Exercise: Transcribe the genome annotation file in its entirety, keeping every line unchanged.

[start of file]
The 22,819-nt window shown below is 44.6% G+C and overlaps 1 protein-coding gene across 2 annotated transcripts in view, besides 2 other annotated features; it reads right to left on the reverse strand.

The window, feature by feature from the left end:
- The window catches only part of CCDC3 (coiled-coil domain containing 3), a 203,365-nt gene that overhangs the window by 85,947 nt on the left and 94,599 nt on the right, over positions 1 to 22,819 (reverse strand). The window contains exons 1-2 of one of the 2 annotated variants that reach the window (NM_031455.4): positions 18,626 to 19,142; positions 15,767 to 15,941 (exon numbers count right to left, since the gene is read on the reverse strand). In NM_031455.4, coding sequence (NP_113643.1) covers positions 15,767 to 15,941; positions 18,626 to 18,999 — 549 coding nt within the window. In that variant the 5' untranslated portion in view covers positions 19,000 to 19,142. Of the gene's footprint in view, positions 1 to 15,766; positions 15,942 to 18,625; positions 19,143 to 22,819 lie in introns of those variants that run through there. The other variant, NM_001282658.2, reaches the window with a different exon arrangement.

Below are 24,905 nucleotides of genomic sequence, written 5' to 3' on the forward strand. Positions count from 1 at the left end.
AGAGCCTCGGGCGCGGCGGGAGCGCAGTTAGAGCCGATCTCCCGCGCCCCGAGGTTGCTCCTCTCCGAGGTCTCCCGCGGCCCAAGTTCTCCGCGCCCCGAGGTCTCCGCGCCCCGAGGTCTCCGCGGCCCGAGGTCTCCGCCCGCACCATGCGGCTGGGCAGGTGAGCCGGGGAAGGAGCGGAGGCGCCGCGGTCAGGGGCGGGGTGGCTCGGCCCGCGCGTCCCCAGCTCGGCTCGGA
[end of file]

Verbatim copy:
The 22,819-nt window shown below is 44.6% G+C and overlaps 1 protein-coding gene across 2 annotated transcripts in view, besides 2 other annotated features; it reads right to left on the reverse strand.

The window, feature by feature from the left end:
- The window catches only part of CCDC3 (coiled-coil domain containing 3), a 203,365-nt gene that overhangs the window by 85,947 nt on the left and 94,599 nt on the right, over positions 1 to 22,819 (reverse strand). The window contains exons 1-2 of one of the 2 annotated variants that reach the window (NM_031455.4): positions 18,626 to 19,142; positions 15,767 to 15,941 (exon numbers count right to left, since the gene is read on the reverse strand). In NM_031455.4, coding sequence (NP_113643.1) covers positions 15,767 to 15,941; positions 18,626 to 18,999 — 549 coding nt within the window. In that variant the 5' untranslated portion in view covers positions 19,000 to 19,142. Of the gene's footprint in view, positions 1 to 15,766; positions 15,942 to 18,625; positions 19,143 to 22,819 lie in introns of those variants that run through there. The other variant, NM_001282658.2, reaches the window with a different exon arrangement.

Below are 24,905 nucleotides of genomic sequence, written 5' to 3' on the forward strand. Positions count from 1 at the left end.
AGAGCCTCGGGCGCGGCGGGAGCGCAGTTAGAGCCGATCTCCCGCGCCCCGAGGTTGCTCCTCTCCGAGGTCTCCCGCGGCCCAAGTTCTCCGCGCCCCGAGGTCTCCGCGCCCCGAGGTCTCCGCGGCCCGAGGTCTCCGCCCGCACCATGCGGCTGGGCAGGTGAGCCGGGGAAGGAGCGGAGGCGCCGCGGTCAGGGGCGGGGTGGCTCGGCCCGCGCGTCCCCAGCTCGGCTCGGA